One tale I can vouch for happened at the Piping Centre in Glasgow, not long after it opened, when Gordon and Jock played a concert together. Sweating profusely after playing yet another virtuosic set of tunes, Gordon looked around for a towel and found none. So being either practical or mischievous, or possibly both, he wiped his face on the centre's new stage curtains.

The musical memories are the best ones, though. There was the concert during Edinburgh International Festival's Piping Series in 1999 when Gordon unleashed his bagpipe arrangement of AC/DC's heavy rock anthem Thunderstruck. Seldom has a tune been more appropriately named for the audience reaction it caused, as Gordon produced what sounded for all the world like feedback and guitar hero hammering-on effects.

He created a similar sensation at Celtic Connections 2003's piping concert when, accompanied by his son, Gordon Jr on djembe drum and bouzouki player Neil Ferguson, he took the Scottish bagpipes through a repertoire spanning blistering reels and outrageous improvisations to the brilliantly exotic conclusion, The Belly Dancer, Moroccan quarter tones and glissandos flying in an astonishing display of chanter sorcery.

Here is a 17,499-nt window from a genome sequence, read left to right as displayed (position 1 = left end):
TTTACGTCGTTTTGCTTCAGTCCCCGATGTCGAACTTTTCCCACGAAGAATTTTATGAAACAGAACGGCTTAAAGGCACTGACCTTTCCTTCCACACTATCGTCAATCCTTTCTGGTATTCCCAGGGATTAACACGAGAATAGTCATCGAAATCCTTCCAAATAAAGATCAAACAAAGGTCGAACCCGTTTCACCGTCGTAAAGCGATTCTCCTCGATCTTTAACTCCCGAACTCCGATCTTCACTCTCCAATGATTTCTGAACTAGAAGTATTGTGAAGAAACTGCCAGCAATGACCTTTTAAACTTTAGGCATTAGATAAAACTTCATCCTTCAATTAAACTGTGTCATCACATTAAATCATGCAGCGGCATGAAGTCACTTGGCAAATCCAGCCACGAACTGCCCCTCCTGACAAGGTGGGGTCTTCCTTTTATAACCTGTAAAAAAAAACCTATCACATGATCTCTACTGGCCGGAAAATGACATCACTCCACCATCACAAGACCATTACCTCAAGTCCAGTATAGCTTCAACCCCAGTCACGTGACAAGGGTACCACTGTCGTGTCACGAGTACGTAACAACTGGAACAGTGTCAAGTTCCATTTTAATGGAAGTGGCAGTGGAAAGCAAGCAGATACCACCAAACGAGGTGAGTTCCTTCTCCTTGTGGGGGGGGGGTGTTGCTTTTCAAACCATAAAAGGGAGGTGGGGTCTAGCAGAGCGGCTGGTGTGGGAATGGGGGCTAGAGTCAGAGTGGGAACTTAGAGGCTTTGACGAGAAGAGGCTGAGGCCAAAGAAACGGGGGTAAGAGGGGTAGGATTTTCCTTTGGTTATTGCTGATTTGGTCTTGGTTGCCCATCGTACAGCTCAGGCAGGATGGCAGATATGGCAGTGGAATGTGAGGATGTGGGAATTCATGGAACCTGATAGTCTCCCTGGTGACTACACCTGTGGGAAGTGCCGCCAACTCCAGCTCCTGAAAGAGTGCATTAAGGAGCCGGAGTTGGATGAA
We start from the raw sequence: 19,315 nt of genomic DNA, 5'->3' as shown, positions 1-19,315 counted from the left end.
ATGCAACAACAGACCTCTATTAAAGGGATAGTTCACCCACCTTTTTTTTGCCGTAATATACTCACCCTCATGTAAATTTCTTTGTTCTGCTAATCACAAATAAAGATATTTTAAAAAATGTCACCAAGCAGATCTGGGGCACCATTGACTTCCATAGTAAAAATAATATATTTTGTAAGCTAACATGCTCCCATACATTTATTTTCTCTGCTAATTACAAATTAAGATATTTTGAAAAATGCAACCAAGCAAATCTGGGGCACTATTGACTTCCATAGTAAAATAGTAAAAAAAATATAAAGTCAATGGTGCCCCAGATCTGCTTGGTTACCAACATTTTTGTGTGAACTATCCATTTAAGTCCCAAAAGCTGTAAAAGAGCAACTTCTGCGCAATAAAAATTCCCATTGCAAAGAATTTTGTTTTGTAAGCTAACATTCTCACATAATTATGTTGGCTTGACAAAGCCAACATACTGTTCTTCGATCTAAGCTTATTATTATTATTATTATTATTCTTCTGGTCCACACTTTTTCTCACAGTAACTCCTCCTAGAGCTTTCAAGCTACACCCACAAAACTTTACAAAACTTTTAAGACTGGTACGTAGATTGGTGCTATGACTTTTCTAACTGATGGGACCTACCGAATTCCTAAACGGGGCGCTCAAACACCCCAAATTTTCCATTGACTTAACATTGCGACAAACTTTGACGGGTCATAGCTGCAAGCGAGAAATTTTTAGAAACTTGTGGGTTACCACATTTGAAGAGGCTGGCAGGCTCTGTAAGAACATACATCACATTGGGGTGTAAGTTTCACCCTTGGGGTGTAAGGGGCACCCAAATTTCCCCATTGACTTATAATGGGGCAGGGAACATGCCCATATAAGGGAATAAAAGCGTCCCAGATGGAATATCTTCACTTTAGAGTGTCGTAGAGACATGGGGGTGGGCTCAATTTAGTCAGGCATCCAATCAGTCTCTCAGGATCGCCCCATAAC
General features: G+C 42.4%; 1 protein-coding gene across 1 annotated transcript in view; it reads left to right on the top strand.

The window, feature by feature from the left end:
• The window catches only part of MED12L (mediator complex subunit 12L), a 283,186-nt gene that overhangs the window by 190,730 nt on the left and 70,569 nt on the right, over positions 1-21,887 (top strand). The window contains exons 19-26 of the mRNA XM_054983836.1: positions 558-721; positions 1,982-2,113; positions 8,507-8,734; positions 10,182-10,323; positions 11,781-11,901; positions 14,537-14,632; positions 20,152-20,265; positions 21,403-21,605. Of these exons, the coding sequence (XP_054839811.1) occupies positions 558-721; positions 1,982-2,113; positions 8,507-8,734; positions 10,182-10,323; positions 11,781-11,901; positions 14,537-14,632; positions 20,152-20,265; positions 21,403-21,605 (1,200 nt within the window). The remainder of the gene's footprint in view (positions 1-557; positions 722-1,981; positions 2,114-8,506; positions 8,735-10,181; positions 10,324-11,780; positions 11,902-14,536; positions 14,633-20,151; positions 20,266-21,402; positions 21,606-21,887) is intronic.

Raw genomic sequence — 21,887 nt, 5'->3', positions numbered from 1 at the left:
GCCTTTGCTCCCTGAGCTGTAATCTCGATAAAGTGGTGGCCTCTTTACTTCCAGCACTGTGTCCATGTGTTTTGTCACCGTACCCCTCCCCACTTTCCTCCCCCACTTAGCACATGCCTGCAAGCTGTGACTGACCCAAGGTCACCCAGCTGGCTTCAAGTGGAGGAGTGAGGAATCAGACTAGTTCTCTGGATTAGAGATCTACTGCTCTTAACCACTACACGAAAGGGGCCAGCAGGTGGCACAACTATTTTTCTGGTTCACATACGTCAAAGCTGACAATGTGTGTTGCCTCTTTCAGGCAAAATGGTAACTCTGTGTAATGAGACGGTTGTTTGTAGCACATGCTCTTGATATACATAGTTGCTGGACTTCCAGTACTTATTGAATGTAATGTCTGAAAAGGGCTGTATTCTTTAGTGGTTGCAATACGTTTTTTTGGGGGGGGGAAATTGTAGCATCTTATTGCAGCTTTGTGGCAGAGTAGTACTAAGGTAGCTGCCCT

Ian Green, who proudly displays the framed sheet music to Duncan's dedication to a mentor and friend, Ian Green of Greentrax, on his office wall, rightly describes Duncan's premature death as a grievous loss to Scottish music, as well as his family, and there are many around the world who will echo his feelings. As fellow piper - and someone not given to bandying words lightly - Hamish Moore proclaimed in his liner note for One For Seumas, the man was precious and a national treasure. We're unlikely to see his like again.

Gordon Duncan, musician and composer; born May 14, 1964, died December 14, 2005.